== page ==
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In Silico Studies on HIV-1 Integrase Inhibitors: A Review

By Basheerulla Shaik

National Institute of Technical Teachers Training, India

Proteomics & Bioinformatics

Published: Oct 31, 2016 | pg. no: 1-31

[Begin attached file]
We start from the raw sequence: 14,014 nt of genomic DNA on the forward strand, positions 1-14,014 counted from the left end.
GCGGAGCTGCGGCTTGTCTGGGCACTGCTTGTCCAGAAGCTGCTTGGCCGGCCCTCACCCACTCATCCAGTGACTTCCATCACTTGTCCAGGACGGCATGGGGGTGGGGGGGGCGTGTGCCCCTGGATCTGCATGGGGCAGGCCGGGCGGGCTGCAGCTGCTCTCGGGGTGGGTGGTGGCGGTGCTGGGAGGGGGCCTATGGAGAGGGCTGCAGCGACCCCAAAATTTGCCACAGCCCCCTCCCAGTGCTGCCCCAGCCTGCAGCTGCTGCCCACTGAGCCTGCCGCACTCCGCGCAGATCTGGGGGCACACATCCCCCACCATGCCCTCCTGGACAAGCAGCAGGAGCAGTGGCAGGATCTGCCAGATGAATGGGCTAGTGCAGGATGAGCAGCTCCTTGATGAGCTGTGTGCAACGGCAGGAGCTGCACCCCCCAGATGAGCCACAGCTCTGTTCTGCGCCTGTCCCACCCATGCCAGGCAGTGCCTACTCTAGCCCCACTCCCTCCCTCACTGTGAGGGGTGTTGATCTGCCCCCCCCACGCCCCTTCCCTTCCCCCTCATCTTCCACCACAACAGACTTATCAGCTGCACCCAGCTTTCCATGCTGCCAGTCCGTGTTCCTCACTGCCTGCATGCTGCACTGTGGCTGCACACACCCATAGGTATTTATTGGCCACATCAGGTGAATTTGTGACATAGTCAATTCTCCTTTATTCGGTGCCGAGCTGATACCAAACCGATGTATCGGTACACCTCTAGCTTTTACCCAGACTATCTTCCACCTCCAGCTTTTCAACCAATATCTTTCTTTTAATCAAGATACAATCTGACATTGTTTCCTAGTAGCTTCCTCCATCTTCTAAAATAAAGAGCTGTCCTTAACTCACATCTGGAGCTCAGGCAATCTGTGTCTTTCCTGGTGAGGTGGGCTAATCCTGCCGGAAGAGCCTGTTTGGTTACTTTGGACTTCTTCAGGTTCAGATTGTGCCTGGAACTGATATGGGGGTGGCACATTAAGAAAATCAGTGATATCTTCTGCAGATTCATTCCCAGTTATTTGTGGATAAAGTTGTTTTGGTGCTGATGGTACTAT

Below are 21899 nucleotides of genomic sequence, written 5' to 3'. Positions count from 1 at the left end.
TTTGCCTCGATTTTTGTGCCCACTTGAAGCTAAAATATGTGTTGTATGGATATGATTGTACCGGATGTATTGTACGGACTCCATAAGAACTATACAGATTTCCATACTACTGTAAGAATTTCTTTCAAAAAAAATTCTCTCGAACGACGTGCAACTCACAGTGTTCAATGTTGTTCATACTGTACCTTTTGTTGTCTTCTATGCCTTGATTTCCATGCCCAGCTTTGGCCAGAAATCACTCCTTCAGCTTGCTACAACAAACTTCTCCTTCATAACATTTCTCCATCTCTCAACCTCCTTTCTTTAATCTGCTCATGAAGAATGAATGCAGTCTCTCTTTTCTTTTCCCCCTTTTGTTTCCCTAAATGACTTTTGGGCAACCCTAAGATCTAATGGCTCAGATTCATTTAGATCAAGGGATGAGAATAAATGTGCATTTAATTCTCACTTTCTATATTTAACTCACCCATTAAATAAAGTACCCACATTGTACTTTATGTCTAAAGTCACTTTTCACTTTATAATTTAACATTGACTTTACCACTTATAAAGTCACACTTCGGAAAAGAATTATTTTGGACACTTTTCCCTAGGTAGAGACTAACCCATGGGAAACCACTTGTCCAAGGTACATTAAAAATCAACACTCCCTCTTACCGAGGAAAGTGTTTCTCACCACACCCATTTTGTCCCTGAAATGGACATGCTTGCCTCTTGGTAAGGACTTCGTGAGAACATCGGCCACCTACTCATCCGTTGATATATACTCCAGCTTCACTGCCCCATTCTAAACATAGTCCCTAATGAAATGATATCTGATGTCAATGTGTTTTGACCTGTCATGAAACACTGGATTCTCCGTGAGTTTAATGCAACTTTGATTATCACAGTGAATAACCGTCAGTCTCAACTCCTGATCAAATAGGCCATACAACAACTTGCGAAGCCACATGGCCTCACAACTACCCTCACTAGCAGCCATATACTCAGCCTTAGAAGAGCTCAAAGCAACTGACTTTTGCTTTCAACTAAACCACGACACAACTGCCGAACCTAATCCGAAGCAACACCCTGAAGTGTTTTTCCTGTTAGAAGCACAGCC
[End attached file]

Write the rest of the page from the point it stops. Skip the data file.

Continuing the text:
Abstract: Acquired immunodeficiency syndrome (AIDS) is a formidable pandemic that is still creating havoc world-wide. The curative agent of this disease has been found to be a virus called human immunodeficiency virus of type-1 (HIV-1). In the replicative cycle of HIV-1, the integration of the viral DNA into host chromosomes is an essential step that is catalyzed by the enzyme integrase (IN). Inhibition of this enzyme, therefore, provides an attractive strategy for antiviral drug development. Since integrase has no known structural analogue in human cells, it has been found to be a safer target than other targets to develop anti-HIV drugs. Several classes of compounds, such as oligonucleotides, curcumin analogues, polyhydroxylated aromatic compounds, hydrazides, amides, diketoacids, chalcones, etc., have been studied for HIV-1 integrase inhibition activity. To design and develop potent and effective IN inhibitors, several authors made quantitative structure-activity relationship (QSAR) studies on many classes of these IN inhibitors in order to provide the rationale for designing more potent drugs. This article presents a comprehensive, critical review on all QSAR studies reported so far in order to present an overall view on drug-receptor interaction and the important physicochemical properties of the molecules that govern their HIV-1 IN inhibition activity.

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